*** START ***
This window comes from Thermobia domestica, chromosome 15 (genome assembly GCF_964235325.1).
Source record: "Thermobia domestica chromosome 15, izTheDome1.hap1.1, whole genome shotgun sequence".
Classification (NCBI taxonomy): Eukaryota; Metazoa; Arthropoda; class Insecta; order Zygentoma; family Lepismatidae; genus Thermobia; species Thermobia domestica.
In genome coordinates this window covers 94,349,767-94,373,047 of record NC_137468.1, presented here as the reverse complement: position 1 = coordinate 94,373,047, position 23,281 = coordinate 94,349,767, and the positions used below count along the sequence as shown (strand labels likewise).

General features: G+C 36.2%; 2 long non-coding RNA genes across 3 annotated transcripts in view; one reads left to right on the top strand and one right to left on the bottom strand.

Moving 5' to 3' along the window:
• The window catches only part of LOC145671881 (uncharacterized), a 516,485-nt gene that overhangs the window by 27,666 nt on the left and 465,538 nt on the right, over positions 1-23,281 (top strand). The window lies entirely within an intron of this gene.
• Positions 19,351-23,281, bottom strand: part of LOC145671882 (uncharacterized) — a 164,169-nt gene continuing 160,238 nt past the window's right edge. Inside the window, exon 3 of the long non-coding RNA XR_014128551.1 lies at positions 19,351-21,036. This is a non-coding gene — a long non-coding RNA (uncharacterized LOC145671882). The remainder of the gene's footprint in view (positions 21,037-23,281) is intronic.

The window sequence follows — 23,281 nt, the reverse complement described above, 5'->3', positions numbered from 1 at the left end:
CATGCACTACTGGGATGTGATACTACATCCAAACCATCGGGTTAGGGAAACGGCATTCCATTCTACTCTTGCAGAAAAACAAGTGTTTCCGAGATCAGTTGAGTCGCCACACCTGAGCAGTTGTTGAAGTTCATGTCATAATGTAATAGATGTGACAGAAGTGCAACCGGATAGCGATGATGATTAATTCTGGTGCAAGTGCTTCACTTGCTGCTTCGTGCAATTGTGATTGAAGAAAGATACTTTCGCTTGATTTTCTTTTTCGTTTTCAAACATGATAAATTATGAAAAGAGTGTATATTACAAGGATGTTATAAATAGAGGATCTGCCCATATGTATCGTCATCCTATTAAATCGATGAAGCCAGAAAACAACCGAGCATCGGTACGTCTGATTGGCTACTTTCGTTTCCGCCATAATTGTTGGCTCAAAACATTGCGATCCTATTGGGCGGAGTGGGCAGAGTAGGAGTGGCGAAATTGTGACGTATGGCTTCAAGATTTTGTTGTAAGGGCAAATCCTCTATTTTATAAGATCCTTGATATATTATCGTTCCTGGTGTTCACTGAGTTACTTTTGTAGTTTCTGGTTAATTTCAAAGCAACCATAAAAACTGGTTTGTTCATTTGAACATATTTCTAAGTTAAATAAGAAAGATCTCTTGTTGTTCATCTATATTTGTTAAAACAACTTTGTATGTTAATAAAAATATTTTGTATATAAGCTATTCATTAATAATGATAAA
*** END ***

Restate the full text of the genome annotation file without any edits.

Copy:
This window comes from Thermobia domestica, chromosome 15 (genome assembly GCF_964235325.1).
Source record: "Thermobia domestica chromosome 15, izTheDome1.hap1.1, whole genome shotgun sequence".
Classification (NCBI taxonomy): Eukaryota; Metazoa; Arthropoda; class Insecta; order Zygentoma; family Lepismatidae; genus Thermobia; species Thermobia domestica.
In genome coordinates this window covers 94,349,767-94,373,047 of record NC_137468.1, presented here as the reverse complement: position 1 = coordinate 94,373,047, position 23,281 = coordinate 94,349,767, and the positions used below count along the sequence as shown (strand labels likewise).

General features: G+C 36.2%; 2 long non-coding RNA genes across 3 annotated transcripts in view; one reads left to right on the top strand and one right to left on the bottom strand.

Moving 5' to 3' along the window:
• The window catches only part of LOC145671881 (uncharacterized), a 516,485-nt gene that overhangs the window by 27,666 nt on the left and 465,538 nt on the right, over positions 1-23,281 (top strand). The window lies entirely within an intron of this gene.
• Positions 19,351-23,281, bottom strand: part of LOC145671882 (uncharacterized) — a 164,169-nt gene continuing 160,238 nt past the window's right edge. Inside the window, exon 3 of the long non-coding RNA XR_014128551.1 lies at positions 19,351-21,036. This is a non-coding gene — a long non-coding RNA (uncharacterized LOC145671882). The remainder of the gene's footprint in view (positions 21,037-23,281) is intronic.

The window sequence follows — 23,281 nt, the reverse complement described above, 5'->3', positions numbered from 1 at the left end:
CATGCACTACTGGGATGTGATACTACATCCAAACCATCGGGTTAGGGAAACGGCATTCCATTCTACTCTTGCAGAAAAACAAGTGTTTCCGAGATCAGTTGAGTCGCCACACCTGAGCAGTTGTTGAAGTTCATGTCATAATGTAATAGATGTGACAGAAGTGCAACCGGATAGCGATGATGATTAATTCTGGTGCAAGTGCTTCACTTGCTGCTTCGTGCAATTGTGATTGAAGAAAGATACTTTCGCTTGATTTTCTTTTTCGTTTTCAAACATGATAAATTATGAAAAGAGTGTATATTACAAGGATGTTATAAATAGAGGATCTGCCCATATGTATCGTCATCCTATTAAATCGATGAAGCCAGAAAACAACCGAGCATCGGTACGTCTGATTGGCTACTTTCGTTTCCGCCATAATTGTTGGCTCAAAACATTGCGATCCTATTGGGCGGAGTGGGCAGAGTAGGAGTGGCGAAATTGTGACGTATGGCTTCAAGATTTTGTTGTAAGGGCAAATCCTCTATTTTATAAGATCCTTGATATATTATCGTTCCTGGTGTTCACTGAGTTACTTTTGTAGTTTCTGGTTAATTTCAAAGCAACCATAAAAACTGGTTTGTTCATTTGAACATATTTCTAAGTTAAATAAGAAAGATCTCTTGTTGTTCATCTATATTTGTTAAAACAACTTTGTATGTTAATAAAAATATTTTGTATATAAGCTATTCATTAATAATGATAAA